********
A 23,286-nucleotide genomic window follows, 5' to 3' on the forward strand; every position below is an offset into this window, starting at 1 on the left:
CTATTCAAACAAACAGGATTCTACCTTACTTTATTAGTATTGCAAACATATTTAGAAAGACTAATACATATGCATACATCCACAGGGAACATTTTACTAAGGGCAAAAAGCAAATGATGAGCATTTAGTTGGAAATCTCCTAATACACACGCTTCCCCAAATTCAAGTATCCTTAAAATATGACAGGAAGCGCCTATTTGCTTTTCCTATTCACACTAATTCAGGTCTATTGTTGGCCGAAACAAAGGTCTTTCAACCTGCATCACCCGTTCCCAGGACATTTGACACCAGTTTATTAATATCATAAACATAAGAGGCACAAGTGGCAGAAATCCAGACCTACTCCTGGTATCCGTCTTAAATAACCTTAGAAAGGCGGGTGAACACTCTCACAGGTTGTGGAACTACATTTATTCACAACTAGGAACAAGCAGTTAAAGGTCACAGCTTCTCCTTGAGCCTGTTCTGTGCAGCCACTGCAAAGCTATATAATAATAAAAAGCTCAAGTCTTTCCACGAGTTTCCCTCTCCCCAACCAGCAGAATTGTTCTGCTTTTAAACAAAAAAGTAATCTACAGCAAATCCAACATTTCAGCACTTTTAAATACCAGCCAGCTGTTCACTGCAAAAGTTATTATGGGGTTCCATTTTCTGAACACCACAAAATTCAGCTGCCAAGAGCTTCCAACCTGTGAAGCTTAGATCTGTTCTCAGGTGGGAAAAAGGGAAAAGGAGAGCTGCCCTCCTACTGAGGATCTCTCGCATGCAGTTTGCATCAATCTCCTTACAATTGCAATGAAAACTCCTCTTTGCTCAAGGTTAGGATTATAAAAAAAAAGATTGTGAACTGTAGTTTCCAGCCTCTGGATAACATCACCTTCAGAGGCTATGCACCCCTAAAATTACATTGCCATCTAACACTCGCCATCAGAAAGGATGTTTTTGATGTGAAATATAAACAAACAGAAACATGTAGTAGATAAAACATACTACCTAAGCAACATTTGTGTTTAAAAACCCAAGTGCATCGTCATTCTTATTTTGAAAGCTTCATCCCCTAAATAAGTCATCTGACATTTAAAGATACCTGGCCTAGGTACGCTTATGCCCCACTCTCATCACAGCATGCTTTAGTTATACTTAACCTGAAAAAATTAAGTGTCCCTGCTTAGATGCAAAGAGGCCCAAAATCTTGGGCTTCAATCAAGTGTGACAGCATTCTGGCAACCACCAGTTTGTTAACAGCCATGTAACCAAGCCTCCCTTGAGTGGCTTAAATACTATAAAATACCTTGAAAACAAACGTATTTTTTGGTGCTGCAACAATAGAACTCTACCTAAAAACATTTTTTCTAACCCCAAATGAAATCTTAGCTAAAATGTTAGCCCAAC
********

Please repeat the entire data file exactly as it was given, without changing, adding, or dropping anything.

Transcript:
A 23,286-nucleotide genomic window follows, 5' to 3' on the forward strand; every position below is an offset into this window, starting at 1 on the left:
CTATTCAAACAAACAGGATTCTACCTTACTTTATTAGTATTGCAAACATATTTAGAAAGACTAATACATATGCATACATCCACAGGGAACATTTTACTAAGGGCAAAAAGCAAATGATGAGCATTTAGTTGGAAATCTCCTAATACACACGCTTCCCCAAATTCAAGTATCCTTAAAATATGACAGGAAGCGCCTATTTGCTTTTCCTATTCACACTAATTCAGGTCTATTGTTGGCCGAAACAAAGGTCTTTCAACCTGCATCACCCGTTCCCAGGACATTTGACACCAGTTTATTAATATCATAAACATAAGAGGCACAAGTGGCAGAAATCCAGACCTACTCCTGGTATCCGTCTTAAATAACCTTAGAAAGGCGGGTGAACACTCTCACAGGTTGTGGAACTACATTTATTCACAACTAGGAACAAGCAGTTAAAGGTCACAGCTTCTCCTTGAGCCTGTTCTGTGCAGCCACTGCAAAGCTATATAATAATAAAAAGCTCAAGTCTTTCCACGAGTTTCCCTCTCCCCAACCAGCAGAATTGTTCTGCTTTTAAACAAAAAAGTAATCTACAGCAAATCCAACATTTCAGCACTTTTAAATACCAGCCAGCTGTTCACTGCAAAAGTTATTATGGGGTTCCATTTTCTGAACACCACAAAATTCAGCTGCCAAGAGCTTCCAACCTGTGAAGCTTAGATCTGTTCTCAGGTGGGAAAAAGGGAAAAGGAGAGCTGCCCTCCTACTGAGGATCTCTCGCATGCAGTTTGCATCAATCTCCTTACAATTGCAATGAAAACTCCTCTTTGCTCAAGGTTAGGATTATAAAAAAAAAGATTGTGAACTGTAGTTTCCAGCCTCTGGATAACATCACCTTCAGAGGCTATGCACCCCTAAAATTACATTGCCATCTAACACTCGCCATCAGAAAGGATGTTTTTGATGTGAAATATAAACAAACAGAAACATGTAGTAGATAAAACATACTACCTAAGCAACATTTGTGTTTAAAAACCCAAGTGCATCGTCATTCTTATTTTGAAAGCTTCATCCCCTAAATAAGTCATCTGACATTTAAAGATACCTGGCCTAGGTACGCTTATGCCCCACTCTCATCACAGCATGCTTTAGTTATACTTAACCTGAAAAAATTAAGTGTCCCTGCTTAGATGCAAAGAGGCCCAAAATCTTGGGCTTCAATCAAGTGTGACAGCATTCTGGCAACCACCAGTTTGTTAACAGCCATGTAACCAAGCCTCCCTTGAGTGGCTTAAATACTATAAAATACCTTGAAAACAAACGTATTTTTTGGTGCTGCAACAATAGAACTCTACCTAAAAACATTTTTTCTAACCCCAAATGAAATCTTAGCTAAAATGTTAGCCCAAC